Advil or Excedrin? New model helps predict product choices

May 30, 2008

In today's world, consumers face a dizzying array of product choices. Most often, there's not just one ideal product; it depends on the individual and the context. A beer might be perfect for relaxing after work; a sports beverage after jogging. And a teenager's ideal beverage isn't the same as a business executive's.

A new study in the Journal of Consumer Research shows that multiple ideals can be accurately discovered and then used to predict the preferences of various segments of the population. The authors, Wayne S. DeSarbo (Pennsylvania State University), A. Selin Atalay (Bilkent University, Turkey), David LeBaron, and Simon J. Blanchard (both Pennsylvania State University), developed a model that locates the ideal product in a given situation on a graph.

This new approach has been sorely needed to understand the complexity of how products meet consumers' needs. According to the authors, "Consumers can have more than one ideal product in a given product category. It is therefore essential to understand this aspect of consumer preferences because it can affect how products are promoted to consumers, how new products are designed, and how products are priced and bundled."

The authors used their model to graph the ideal over-the-counter pain reliever—a $2.1 billion industry with 11 major brands. They identified three groupings of people—"price-conscious consumers," "the athletic segment," and "the anti-medication segment." They collected consumers' judgments on the painkillers' effectiveness in various contexts, such as backaches or flu. Using a survey, the model divided up the market into the various segments and showed significant differences among the different consumer types and situations.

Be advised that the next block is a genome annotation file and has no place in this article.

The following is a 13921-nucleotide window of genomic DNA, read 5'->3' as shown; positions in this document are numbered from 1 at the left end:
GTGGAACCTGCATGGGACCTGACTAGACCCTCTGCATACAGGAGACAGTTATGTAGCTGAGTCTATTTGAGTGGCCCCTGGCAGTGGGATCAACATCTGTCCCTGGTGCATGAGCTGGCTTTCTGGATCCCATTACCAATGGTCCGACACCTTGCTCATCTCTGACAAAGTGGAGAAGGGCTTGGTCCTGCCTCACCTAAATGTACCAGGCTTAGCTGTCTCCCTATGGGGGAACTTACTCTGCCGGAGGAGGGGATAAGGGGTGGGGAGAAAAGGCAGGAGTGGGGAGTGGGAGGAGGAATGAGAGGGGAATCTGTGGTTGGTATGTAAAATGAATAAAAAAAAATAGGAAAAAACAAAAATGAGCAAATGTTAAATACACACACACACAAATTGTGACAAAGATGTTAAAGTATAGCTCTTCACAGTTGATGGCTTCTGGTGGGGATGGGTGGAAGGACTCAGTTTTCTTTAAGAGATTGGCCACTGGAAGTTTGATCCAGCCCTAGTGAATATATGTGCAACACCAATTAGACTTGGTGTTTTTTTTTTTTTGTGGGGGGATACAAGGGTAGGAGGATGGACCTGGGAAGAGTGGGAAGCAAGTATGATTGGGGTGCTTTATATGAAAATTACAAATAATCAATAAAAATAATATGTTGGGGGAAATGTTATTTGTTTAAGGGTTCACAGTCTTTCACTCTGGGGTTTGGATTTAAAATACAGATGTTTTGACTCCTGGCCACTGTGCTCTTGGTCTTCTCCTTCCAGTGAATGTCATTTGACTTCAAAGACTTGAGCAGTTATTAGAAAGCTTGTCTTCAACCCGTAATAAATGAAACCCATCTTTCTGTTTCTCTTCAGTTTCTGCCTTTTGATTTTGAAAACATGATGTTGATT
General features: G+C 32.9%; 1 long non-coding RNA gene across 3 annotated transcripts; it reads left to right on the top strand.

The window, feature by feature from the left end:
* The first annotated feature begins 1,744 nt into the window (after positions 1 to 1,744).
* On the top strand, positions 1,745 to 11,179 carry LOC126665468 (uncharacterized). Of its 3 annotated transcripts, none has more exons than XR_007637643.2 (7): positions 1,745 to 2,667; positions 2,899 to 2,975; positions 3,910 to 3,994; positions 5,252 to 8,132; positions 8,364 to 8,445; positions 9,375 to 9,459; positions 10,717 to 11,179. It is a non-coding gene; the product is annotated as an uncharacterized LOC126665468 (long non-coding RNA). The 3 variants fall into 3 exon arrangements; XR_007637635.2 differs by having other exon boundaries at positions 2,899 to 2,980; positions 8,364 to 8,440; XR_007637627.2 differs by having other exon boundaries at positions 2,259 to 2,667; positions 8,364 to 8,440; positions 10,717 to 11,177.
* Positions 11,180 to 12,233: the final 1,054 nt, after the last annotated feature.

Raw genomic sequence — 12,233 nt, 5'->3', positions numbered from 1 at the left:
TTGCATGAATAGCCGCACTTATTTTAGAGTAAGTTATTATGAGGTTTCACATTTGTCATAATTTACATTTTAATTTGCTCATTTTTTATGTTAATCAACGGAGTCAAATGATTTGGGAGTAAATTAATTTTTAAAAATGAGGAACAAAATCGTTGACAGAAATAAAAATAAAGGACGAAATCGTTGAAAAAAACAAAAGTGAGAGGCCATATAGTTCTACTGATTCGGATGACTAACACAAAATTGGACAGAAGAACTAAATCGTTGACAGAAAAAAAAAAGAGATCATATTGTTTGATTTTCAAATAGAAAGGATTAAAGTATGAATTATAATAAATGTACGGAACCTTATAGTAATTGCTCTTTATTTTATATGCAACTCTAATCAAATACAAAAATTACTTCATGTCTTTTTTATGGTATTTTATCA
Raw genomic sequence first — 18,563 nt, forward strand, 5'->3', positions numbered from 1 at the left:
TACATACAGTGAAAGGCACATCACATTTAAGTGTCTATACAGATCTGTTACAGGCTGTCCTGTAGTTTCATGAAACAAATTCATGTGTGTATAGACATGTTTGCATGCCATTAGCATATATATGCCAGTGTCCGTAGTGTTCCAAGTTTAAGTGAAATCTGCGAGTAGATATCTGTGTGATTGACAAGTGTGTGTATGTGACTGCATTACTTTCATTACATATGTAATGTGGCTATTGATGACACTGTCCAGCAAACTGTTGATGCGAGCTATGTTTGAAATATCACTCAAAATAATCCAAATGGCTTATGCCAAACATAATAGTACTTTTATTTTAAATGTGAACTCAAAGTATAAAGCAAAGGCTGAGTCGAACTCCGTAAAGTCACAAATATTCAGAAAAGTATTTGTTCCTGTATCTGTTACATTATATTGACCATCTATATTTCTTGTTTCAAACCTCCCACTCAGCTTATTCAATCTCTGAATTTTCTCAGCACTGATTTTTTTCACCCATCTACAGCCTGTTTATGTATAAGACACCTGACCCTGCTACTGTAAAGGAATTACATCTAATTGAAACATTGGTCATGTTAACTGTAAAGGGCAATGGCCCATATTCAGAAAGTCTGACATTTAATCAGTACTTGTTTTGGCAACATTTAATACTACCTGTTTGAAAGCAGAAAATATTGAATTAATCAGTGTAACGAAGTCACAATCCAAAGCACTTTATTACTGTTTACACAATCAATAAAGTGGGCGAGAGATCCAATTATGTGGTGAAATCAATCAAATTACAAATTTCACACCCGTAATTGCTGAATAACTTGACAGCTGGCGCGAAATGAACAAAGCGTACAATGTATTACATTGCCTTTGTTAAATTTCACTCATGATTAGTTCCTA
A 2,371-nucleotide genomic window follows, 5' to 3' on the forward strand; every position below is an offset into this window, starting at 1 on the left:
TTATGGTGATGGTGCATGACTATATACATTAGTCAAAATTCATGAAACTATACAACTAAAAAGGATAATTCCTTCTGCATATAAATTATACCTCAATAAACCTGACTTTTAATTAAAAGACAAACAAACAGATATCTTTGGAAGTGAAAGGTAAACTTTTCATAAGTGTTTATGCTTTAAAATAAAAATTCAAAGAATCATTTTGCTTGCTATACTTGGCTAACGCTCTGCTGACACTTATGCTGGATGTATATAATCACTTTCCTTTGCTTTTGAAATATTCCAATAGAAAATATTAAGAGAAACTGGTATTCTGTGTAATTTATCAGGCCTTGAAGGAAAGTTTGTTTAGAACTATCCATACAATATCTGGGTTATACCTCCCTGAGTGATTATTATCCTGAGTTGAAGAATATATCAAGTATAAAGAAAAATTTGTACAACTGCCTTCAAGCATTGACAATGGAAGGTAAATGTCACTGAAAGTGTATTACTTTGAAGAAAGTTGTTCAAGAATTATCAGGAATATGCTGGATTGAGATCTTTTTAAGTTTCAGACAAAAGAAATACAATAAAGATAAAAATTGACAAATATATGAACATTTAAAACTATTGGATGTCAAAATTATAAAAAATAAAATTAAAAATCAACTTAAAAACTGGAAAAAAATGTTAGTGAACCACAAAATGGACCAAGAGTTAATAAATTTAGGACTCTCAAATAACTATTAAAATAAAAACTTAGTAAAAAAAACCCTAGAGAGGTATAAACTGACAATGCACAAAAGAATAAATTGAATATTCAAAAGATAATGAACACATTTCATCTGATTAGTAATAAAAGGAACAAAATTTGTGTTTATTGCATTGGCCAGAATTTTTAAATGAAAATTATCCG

Source: University of Chicago

Explore further: Tokyo auto show to highlight 'smart' green cars

Related Stories

Tokyo auto show to highlight 'smart' green cars

October 8, 2015

The Tokyo Motor Show, opening to the public Oct. 30 at Tokyo Big Sight convention hall, will be packed with futuristic eye-catching vehicles that drive themselves, offer online information in dazzling ways and are so green ...

NREL seeks to optimize individual comfort in buildings

October 8, 2015

On a typical early fall morning in Golden, Colorado, the temperature outside was about 70 degrees Fahrenheit. Tucked inside a unique structure at the Energy Department's National Renewable Energy Laboratory (NREL), two volunteers ...

Recommended for you

The culinary habits of the Stonehenge builders

October 13, 2015

A team of archaeologists at the University of York have revealed new insights into cuisine choices and eating habits at Durrington Walls – a Late Neolithic monument and settlement site thought to be the residence for the ...

Ancient genome from Africa sequenced for the first time

October 8, 2015

The first ancient human genome from Africa to be sequenced has revealed that a wave of migration back into Africa from Western Eurasia around 3,000 years ago was up to twice as significant as previously thought, and affected ...

Mexican site yields new details of sacrifice of Spaniards

October 9, 2015

It was one of the worst defeats in one of history's most dramatic conquests: Only a year after Hernan Cortes landed in Mexico, hundreds of people in a Spanish-led convey were captured, sacrificed and apparently eaten.


Please sign in to add a comment. Registration is free, and takes less than a minute. Read more

Click here to reset your password.
Sign in to get notified via email when new comments are made.